I have a difficult time understanding how people can have admiration for groups like the Mafia or the Hell’s Angels. If you listen to some people talk about the Mafia in the 50’s you hear things like “they kept the neighborhood safe”, “they had honor”, or “only the right people got hurt.” The truth of the matter was that they didn’t keep the neighborhood safe, innocent people were routinely hurt, and they didn’t have any honor.
Just to keep this within the realm of the Cafe Society I am constantly surprised by how many women I hear find Tony Soprano to be attractive. Here’s a man who extorts others, murders others, and cheats on his wife. What an attractive man.
I guess it probably depends on the area and the particular group within that area, but here in Maryland, the Pagans are pretty well known for nothing but mayhem and troublemaking.
I was taking a walk in downtown Annapolis with a friend of mine a few years ago, and we happened to pass near a group of Pagans hanging out near the harbor. My friend made a completely innocent remark concerning their motorcycles, something to the effect of how heavier a Harley is compared to a Asian import. The Pagans took this mere observation as a insult against them, and one of them threatened my friend.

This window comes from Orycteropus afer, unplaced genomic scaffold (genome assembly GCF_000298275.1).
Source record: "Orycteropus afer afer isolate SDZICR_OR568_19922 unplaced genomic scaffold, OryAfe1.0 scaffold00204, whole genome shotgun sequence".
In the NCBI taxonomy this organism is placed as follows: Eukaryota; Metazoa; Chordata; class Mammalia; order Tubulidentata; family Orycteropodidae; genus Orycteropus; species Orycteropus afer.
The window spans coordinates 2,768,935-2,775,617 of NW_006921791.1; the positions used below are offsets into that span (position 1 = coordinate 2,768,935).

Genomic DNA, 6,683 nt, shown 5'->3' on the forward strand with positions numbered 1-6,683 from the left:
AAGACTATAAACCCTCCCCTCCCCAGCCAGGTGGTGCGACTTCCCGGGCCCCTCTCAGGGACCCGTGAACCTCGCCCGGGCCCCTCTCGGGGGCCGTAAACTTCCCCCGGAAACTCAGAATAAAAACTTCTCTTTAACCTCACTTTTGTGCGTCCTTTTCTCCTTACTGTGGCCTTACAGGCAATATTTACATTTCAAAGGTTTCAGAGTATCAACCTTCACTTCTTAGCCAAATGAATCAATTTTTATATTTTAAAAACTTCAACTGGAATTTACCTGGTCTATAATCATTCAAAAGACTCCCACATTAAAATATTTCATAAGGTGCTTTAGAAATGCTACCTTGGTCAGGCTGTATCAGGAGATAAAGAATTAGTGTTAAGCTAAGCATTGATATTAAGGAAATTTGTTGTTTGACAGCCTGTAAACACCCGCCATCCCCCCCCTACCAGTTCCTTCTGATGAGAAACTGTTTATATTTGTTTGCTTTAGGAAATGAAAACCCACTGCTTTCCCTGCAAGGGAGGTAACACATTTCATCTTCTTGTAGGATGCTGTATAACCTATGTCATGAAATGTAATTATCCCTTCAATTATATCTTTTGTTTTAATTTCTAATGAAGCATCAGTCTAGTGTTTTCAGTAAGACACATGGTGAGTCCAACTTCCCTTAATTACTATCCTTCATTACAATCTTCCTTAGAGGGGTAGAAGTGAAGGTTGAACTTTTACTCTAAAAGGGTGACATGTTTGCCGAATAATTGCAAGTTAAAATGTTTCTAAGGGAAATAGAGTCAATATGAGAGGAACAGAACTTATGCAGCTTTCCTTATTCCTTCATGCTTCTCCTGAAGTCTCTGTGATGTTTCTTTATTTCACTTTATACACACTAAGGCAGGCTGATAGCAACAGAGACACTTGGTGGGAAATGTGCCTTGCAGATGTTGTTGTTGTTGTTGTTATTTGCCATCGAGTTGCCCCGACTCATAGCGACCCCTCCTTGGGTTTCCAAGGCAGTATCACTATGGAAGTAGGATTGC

I like motorcycles myself. But anyone who romanticizes the outlaw element of motorcycle culture (a group which, to be fair, are probably very nice people when they’re not smoking killer weed and selling crystal meth to high school kids) just contributes to the ongoing stereotyping of all motorcyclists as criminals and misfits.
Haven’t read Barger’s book yet, but I’ve seen it in the stores and flipped through it. After reading Hell’s Angels by Yves Lavigne, I’d be interested to read Barger’s take on the criminal activities and gang wars documented there, or does he address them? There a few good chapters detailing the battles with rival gangs such as the Outlaws, among others, in Canada, as others have mentioned. It’s worlds away from the image they usually try to convey of being rough, but lovable outlaws just trying to have a good time riding their Harleys.
Possibly, they took it as an insult because, if they’re anything like the Angels (judging from Barger’s book), they devote themselves to modifying their Harleys to make them lighter. I don’t know much about bikes, but it could be that a “chopperized” Harley is lighter than a stock import.
Not that that justifies their threatening your friend, of course.